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1.
Nat Microbiol ; 7(7): 1063-1074, 2022 Jul.
Article in English | MEDLINE | ID: covidwho-1908191

ABSTRACT

Frequent outbreaks of coronaviruses underscore the need for antivirals and vaccines that can counter a broad range of coronavirus types. We isolated a human antibody named 76E1 from a COVID-19 convalescent patient, and report that it has broad-range neutralizing activity against multiple α- and ß-coronaviruses, including the SARS-CoV-2 variants. 76E1 also binds its epitope in peptides from γ- and δ-coronaviruses. 76E1 cross-protects against SARS-CoV-2 and HCoV-OC43 infection in both prophylactic and therapeutic murine animal models. Structural and functional studies revealed that 76E1 targets a unique epitope within the spike protein that comprises the highly conserved S2' site and the fusion peptide. The epitope that 76E1 binds is partially buried in the structure of the SARS-CoV-2 spike trimer in the prefusion state, but is exposed when the spike protein binds to ACE2. This observation suggests that 76E1 binds to the epitope at an intermediate state of the spike trimer during the transition from the prefusion to the postfusion state, thereby blocking membrane fusion and viral entry. We hope that the identification of this crucial epitope, which can be recognized by 76E1, will guide epitope-based design of next-generation pan-coronavirus vaccines and antivirals.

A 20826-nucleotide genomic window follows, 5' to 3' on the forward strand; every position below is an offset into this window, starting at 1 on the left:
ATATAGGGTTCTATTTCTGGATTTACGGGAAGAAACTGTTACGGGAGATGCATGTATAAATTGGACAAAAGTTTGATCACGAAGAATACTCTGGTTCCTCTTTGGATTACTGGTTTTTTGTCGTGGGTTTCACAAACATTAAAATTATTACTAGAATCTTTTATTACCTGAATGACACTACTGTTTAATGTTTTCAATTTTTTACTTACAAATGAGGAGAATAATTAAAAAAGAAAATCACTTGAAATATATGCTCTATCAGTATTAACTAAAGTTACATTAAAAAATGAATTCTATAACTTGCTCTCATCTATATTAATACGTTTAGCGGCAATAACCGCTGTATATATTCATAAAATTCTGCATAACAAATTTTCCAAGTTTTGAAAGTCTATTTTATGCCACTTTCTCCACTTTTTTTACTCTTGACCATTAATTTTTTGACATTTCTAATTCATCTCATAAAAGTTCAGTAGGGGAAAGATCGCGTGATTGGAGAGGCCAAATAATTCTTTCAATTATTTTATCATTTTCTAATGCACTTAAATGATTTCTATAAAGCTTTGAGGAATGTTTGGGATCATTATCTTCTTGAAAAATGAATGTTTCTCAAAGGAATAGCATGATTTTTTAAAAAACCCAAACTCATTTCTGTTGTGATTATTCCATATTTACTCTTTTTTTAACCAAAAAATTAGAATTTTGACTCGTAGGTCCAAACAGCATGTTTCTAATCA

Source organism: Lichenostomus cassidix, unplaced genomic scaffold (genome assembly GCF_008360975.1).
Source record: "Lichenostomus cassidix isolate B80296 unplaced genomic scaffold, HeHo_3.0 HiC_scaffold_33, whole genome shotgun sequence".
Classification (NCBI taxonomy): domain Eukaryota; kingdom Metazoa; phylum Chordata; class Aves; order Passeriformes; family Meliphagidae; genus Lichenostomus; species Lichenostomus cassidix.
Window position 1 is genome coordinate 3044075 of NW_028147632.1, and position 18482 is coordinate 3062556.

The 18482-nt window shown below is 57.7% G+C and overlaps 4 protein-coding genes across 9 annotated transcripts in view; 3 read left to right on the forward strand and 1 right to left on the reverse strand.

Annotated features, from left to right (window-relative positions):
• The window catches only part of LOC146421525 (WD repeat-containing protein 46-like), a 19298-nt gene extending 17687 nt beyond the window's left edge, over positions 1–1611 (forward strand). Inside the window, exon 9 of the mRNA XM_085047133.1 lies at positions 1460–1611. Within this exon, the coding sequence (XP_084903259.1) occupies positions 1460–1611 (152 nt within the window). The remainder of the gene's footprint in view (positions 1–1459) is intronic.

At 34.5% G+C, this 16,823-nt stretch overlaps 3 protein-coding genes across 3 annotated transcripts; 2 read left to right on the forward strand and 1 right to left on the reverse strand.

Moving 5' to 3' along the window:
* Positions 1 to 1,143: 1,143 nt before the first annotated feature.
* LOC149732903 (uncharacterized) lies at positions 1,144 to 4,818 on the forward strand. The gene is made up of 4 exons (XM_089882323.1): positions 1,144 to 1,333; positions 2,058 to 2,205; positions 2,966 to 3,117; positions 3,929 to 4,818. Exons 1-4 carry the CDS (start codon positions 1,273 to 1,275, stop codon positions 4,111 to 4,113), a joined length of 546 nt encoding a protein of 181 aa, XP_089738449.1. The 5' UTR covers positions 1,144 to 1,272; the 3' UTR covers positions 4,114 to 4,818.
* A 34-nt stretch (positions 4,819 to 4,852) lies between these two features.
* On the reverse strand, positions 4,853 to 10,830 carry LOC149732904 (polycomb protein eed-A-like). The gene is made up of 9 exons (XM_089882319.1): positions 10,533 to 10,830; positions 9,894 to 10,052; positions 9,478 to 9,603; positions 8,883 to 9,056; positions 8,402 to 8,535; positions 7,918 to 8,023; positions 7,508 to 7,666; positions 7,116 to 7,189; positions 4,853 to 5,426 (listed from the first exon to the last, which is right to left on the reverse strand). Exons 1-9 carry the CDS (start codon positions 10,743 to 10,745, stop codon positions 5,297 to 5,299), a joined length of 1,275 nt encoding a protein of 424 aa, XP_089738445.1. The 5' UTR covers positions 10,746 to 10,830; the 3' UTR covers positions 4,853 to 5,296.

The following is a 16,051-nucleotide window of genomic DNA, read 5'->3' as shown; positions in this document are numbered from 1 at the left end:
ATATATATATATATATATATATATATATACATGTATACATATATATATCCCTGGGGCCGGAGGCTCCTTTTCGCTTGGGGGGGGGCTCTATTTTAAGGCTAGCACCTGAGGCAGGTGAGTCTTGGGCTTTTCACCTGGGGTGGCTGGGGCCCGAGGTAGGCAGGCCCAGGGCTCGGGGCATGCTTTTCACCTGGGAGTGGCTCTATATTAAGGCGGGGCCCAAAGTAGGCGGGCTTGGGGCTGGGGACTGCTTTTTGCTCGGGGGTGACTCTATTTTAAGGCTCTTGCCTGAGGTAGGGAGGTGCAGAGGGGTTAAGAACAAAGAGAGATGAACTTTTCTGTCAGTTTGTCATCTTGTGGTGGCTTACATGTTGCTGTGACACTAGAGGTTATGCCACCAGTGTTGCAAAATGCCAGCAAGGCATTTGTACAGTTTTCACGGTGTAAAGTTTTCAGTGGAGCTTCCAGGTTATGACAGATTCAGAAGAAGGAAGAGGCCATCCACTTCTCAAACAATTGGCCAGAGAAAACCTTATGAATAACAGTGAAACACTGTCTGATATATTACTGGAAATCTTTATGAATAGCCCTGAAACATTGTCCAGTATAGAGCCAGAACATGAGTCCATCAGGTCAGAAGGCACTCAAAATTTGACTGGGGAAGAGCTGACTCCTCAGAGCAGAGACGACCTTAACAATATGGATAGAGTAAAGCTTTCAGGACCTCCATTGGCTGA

Subject(s)
COVID-19 , SARS-CoV-2 , Animals , Antiviral Agents , Epitopes , Humans , Immunoglobulins , Mice , Spike Glycoprotein, Coronavirus/metabolism
2.
iScience ; 25(6): 104431, 2022 Jun 17.
Article in English | MEDLINE | ID: covidwho-1851361

ABSTRACT

The different variants of severe acute respiratory syndrome coronavirus 2 (SARS-CoV-2) have attracted most public concern because they caused "wave and wave" COVID-19 pandemic. The initial step of viral infection is mediated by the SARS-CoV-2 Spike (S) protein, which mediates the receptor recognition and membrane fusion between virus and host cells. Neutralizing antibodies (nAbs) targeting the S protein of SARS-CoV-2 have become promising candidates for clinical intervention strategy, while multiple studies have shown that different variants have enhanced infectivity and antibody resistance. Here, we explore the structure and function of STS165, a broadly inter-Spike bivalent nAb against SARS-CoV-2 variants and even SARS-CoV, contributing to further understanding of the working mechanism of nAbs.